Managing diabetes: ExerciseModerate exercise, such as strength training or walking, improves the body's use of insulin and can lower blood sugar levels in people with type 2 diabetes.
Being active also helps reduce body fat, lower blood pressure and protect against heart disease.


Try to do at least 150 minutes of exercise a week, with some exercise on most days of the week. It can also increase glucose levels in your blood as part of your "fight or flight" response. Instead of letting stress take its toll, try relaxation techniques such as deep breathing, meditation or just talking to a friend or relative. Managing diabetes: MedicationWhen people with type 2 diabetes are unable to control blood sugar sufficiently with diet and exercise, medication can help. There are many types of diabetes medicines available and they are often used in combination. Some work by stimulating the pancreas to make more insulin, while others improve the effectiveness of insulin, or reduce the liver's production of glucose, or block the digestion of starches. Managing diabetes: InsulinMany people with type 2 diabetes eventually develop 'beta-cell failure'. This means the cells in the pancreas no longer produce insulin in response to high blood sugar levels.
In this case, insulin therapy – injections or an insulin pump – must become part of the daily routine. Whereas insulin pulls glucose into the cells, these medications cause the body to release insulin to control blood sugar levels.
Glucose testingTesting your blood glucose level will let you know how controlled your blood sugars are and if you need to take action to change your treatment plan. How often and when you test will be based on how controlled your diabetes is, the type of therapy used to control your diabetes and whether you are experiencing symptoms of fluctuating sugars.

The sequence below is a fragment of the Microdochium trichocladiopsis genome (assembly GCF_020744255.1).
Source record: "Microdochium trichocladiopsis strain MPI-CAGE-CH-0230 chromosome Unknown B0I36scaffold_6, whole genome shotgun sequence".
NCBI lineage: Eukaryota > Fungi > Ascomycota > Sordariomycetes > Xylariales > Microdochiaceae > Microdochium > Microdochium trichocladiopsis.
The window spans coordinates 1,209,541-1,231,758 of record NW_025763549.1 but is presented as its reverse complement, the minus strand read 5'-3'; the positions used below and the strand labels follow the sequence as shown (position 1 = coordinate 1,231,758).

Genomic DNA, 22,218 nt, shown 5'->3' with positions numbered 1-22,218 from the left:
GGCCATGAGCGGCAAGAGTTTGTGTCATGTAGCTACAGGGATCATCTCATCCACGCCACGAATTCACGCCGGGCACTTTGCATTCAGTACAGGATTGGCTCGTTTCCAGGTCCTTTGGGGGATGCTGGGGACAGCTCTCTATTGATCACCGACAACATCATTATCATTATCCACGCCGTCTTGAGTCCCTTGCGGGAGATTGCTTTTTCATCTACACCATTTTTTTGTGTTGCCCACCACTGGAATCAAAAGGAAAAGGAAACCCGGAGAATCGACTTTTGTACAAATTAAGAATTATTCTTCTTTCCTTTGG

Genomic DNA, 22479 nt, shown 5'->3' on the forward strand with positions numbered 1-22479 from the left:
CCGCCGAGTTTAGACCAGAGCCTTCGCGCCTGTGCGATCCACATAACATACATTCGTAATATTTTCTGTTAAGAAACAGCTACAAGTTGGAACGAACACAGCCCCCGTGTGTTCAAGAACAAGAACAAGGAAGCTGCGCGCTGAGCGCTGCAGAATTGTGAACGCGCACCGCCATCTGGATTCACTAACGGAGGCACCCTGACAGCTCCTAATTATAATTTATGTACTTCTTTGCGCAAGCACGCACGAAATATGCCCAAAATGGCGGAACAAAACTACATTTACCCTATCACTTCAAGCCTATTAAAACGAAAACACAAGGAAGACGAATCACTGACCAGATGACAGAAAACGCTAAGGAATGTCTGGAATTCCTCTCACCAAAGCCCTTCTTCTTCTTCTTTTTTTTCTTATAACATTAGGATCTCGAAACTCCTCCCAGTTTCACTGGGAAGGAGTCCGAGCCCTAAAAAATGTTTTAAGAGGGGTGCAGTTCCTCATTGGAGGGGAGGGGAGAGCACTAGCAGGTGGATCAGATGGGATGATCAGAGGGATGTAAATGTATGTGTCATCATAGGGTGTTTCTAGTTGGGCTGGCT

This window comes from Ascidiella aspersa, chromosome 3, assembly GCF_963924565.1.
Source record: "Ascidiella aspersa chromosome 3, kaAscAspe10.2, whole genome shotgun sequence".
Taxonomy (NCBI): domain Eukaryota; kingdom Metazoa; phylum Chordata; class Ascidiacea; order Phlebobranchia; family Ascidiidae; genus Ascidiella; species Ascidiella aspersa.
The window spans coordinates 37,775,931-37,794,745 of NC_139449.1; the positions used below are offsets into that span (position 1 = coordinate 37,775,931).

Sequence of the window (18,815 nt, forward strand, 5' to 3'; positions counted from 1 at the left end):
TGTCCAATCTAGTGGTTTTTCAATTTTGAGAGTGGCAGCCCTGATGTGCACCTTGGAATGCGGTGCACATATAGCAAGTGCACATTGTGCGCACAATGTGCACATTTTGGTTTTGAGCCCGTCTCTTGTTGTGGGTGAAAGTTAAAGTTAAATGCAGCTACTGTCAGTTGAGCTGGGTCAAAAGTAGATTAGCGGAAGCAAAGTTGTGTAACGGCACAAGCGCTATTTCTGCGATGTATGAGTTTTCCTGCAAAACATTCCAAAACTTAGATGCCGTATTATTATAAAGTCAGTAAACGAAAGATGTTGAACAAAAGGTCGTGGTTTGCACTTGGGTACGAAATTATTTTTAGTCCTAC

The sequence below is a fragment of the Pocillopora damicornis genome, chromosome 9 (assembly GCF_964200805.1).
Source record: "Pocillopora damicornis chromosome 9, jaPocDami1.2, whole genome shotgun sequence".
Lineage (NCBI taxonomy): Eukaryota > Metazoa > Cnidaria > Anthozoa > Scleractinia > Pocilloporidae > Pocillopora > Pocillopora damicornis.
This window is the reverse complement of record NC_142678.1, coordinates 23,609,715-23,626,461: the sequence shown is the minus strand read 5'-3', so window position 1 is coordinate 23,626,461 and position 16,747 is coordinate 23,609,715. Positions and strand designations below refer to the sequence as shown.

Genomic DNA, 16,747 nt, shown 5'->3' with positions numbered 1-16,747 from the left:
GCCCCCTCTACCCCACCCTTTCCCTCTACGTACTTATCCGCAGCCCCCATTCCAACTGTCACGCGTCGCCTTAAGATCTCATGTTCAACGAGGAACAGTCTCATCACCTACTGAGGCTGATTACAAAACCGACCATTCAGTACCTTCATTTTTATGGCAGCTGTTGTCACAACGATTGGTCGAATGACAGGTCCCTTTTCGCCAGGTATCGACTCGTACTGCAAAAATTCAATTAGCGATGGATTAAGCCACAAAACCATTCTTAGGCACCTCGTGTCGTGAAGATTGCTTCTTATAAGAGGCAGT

Your diabetes team will suggest how often you should use a glucose meter to check your blood sugar. Common testing times are first thing in the morning, before and after meals and exercise and before bedtime. Long-term damage: ArteriesOver time, untreated type 2 diabetes can damage many of the body's systems. People with diabetes are likely to develop plaque in their arteries, which reduces blood flow and increases the risk of clots.
People with diabetes are up to five times more likely to develop heart disease or have a stroke.
Long-term damage: KidneysThe longer you have untreated diabetes, the greater the risk of developing kidney disease or kidney failure. Long-term damage: EyesHigh blood sugar can damage the tiny blood vessels that bring oxygen and nutrients to the retina, a critical part of the eye. This is known as diabetic retinopathy and it can cause progressive, irreversible vision loss. People with diabetes are up to 20 times more likely to go blind than those without diabetes.
Long-Term Damage: Nerve PainOver time, uncontrolled diabetes and elevated blood sugars create a very real risk of nerve damage.
Symptoms can include tingling, numbness, pain and a pins and needles sensation -- often in the fingers, hands, toes or feet. Preventing type 2 diabetesOne of the most astonishing things about type 2 diabetes is that such a life-altering condition is often preventable.